19 April 2004
University pays tribute to champion of Palestine
A conference organised by graduate students and faculty at the University of Sussex will celebrate the life and work of author, critic, academic and political activist Edward Said, arguably the Palestinian cause's greatest champion in the West, who died last year.
The one-day conference - Edward Said, Contexts and Consequences, to be held on May 14 at the University's Falmer campus - will pay tribute, by way of speakers and cultural events, to his intellectual legacy and his political involvement as well as addressing the growing importance of postcolonial thought on academic life.
Edward Said, Professor of English and Comparative Literature at Columbia University, New York, was the author of groundbreaking text Orientalism (published 1978). He inspired successive generations of students all over the world to investigate the relationship between knowledge and politics.
The idea for the conference arose after Said spoke at last year's Brighton Festival and following the Social and Political Thought (SPT) graduate conference held at Sussex in the same month. One of the conference organisers, Gurminder K. Bhambra, says: "Said's works rests on the crossing of boundaries and, as such, Sussex's commitment to progressive, cross-cultural academic engagement makes it an ideal location for the examination of his thought and politics."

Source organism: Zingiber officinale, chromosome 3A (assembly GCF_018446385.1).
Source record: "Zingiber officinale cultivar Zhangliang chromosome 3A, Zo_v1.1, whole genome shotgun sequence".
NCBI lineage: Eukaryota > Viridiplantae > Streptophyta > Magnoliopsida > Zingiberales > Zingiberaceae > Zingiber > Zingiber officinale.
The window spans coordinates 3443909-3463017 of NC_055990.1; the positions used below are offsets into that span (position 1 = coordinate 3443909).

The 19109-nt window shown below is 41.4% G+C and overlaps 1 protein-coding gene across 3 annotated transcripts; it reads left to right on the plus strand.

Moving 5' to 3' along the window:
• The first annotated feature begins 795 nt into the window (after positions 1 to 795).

The conference is sponsored by the University of Sussex Schools of Social Sciences and Cultural Studies, and Humanities. Guest speakers will include, among many others, Ato Quayson, lecturer in English, Director of the African Studies Centre and Fellow of Pembroke College, Cambridge, who says: "Said brought a political edge to his best writings that provided illumination not just about the texts he explored, but about the world itself and how to live in it."
Said was also a great champion of culture, primarily classical music. A Palestinian, he was co-founder, together with the renowned Jewish pianist and conductor, Daniel Barenboim, of the West-East Divan orchestra, made up of Arab and Israeli musicians.
To celebrate this aspect of Said's life, the conference will include a performance by Samadana, a five-piece band that plays a fusion of Arabic/ Israeli/Western music and is part of an initiative called Hafla, comprising Arab, Israeli, British and other people committed to peaceful co-existence in the Middle East. There will also be a photo exhibition documenting projects that promote co-existence in the Middle East.
Benita Parry, honorary Professor in English and Comparative Literary Studies at the University of Warwick, and a participant in the conference, says: "Although in interviews Said spoke of a regret at being unable to reconcile his two lives as a literary scholar and a polemicist, his writings time and again make visible 'the actual affiliations that exist between the world of ideas and scholarship on the one hand, and the world of brute politics, corporate and state power, and military force on the other'."
Notes for editors
University of Sussex Press Office contacts: Jacqui Bealing or Maggie Clune, Tel. 01273 678888, J.A.Bealing@sussex.ac.uk or M.T.Clune@sussex.ac.uk.
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